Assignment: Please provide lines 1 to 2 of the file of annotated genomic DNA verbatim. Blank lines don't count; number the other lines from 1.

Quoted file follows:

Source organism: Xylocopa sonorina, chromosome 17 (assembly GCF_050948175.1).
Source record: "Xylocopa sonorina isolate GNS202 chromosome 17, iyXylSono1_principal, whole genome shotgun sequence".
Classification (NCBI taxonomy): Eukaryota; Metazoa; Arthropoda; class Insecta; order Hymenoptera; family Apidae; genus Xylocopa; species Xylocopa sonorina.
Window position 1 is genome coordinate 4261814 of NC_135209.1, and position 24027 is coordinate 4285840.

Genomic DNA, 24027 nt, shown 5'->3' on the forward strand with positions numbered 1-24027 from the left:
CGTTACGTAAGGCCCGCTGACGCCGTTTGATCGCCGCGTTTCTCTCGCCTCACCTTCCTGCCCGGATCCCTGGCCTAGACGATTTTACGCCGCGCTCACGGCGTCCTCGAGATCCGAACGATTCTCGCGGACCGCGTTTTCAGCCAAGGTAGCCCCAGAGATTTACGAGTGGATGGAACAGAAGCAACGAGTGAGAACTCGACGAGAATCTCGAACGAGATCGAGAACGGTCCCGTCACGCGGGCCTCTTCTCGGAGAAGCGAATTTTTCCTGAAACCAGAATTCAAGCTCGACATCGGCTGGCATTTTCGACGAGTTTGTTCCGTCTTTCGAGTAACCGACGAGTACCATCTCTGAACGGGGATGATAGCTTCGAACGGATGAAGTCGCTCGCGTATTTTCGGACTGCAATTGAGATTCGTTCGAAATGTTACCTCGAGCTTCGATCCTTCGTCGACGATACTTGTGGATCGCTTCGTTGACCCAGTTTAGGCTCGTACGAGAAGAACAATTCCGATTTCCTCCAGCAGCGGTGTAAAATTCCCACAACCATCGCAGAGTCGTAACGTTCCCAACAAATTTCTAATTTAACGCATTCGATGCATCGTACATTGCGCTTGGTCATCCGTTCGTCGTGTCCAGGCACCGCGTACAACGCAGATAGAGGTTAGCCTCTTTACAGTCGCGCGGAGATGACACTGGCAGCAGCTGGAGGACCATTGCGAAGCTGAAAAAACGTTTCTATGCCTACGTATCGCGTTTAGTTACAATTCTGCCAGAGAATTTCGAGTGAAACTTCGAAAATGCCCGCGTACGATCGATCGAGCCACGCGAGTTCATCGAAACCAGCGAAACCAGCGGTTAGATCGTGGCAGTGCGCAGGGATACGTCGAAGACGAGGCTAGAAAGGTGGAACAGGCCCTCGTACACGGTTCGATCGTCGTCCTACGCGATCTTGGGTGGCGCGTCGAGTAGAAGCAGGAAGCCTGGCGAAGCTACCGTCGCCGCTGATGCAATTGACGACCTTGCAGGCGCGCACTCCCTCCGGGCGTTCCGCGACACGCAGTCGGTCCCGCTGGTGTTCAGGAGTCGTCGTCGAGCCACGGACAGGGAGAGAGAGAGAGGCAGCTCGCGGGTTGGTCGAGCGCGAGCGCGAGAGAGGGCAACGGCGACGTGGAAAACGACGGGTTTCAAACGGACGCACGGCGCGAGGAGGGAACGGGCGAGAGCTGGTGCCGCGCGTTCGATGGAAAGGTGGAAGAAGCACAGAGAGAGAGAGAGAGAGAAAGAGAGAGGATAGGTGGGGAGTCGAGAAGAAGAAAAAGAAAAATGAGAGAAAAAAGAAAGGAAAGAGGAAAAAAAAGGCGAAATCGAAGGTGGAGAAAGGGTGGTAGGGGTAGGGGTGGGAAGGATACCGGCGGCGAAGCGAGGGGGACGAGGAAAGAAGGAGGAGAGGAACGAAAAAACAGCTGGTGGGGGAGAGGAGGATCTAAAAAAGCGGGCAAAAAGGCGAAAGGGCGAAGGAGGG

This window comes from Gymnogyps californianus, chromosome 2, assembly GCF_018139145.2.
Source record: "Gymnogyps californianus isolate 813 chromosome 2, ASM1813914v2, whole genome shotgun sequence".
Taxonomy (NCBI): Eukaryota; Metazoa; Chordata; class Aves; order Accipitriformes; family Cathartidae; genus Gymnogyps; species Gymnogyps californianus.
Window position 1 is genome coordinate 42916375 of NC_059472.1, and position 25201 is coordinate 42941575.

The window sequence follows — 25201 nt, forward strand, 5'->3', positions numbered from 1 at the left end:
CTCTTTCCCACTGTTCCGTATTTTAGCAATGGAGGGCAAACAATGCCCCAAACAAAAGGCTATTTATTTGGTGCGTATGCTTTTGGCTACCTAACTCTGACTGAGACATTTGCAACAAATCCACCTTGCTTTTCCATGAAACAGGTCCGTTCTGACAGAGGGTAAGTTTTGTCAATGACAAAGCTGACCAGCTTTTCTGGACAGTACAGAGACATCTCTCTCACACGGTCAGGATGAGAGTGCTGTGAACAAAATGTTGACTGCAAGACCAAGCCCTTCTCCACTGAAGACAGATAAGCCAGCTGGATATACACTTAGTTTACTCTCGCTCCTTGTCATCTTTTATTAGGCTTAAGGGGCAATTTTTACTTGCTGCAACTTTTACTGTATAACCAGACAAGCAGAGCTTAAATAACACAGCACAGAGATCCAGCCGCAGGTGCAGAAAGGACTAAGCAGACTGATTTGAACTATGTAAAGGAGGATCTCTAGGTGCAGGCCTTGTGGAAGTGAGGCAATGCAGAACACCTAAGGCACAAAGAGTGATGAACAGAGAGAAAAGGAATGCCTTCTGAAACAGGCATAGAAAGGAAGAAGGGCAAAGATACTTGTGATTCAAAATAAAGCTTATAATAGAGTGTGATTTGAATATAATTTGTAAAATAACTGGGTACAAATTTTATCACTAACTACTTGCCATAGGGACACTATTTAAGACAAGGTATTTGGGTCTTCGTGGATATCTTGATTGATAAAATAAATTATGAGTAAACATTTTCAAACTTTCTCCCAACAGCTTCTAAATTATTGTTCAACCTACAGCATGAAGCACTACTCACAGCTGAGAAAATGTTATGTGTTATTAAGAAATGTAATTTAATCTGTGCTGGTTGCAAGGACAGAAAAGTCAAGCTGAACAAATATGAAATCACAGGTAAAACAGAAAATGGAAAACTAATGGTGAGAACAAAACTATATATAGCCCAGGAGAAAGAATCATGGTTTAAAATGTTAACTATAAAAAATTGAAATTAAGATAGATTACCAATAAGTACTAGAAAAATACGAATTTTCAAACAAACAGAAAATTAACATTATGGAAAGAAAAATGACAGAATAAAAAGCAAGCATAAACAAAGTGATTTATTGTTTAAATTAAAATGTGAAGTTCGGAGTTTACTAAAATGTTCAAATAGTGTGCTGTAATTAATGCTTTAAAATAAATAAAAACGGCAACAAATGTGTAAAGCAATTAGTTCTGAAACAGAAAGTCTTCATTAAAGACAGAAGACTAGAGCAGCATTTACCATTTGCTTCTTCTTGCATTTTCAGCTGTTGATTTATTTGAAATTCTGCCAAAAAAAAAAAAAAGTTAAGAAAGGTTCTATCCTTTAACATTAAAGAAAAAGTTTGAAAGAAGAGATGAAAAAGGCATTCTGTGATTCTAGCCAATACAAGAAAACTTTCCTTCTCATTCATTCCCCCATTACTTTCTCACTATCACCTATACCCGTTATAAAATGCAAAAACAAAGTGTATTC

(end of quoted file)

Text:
Source organism: Xylocopa sonorina, chromosome 17 (assembly GCF_050948175.1).
Source record: "Xylocopa sonorina isolate GNS202 chromosome 17, iyXylSono1_principal, whole genome shotgun sequence".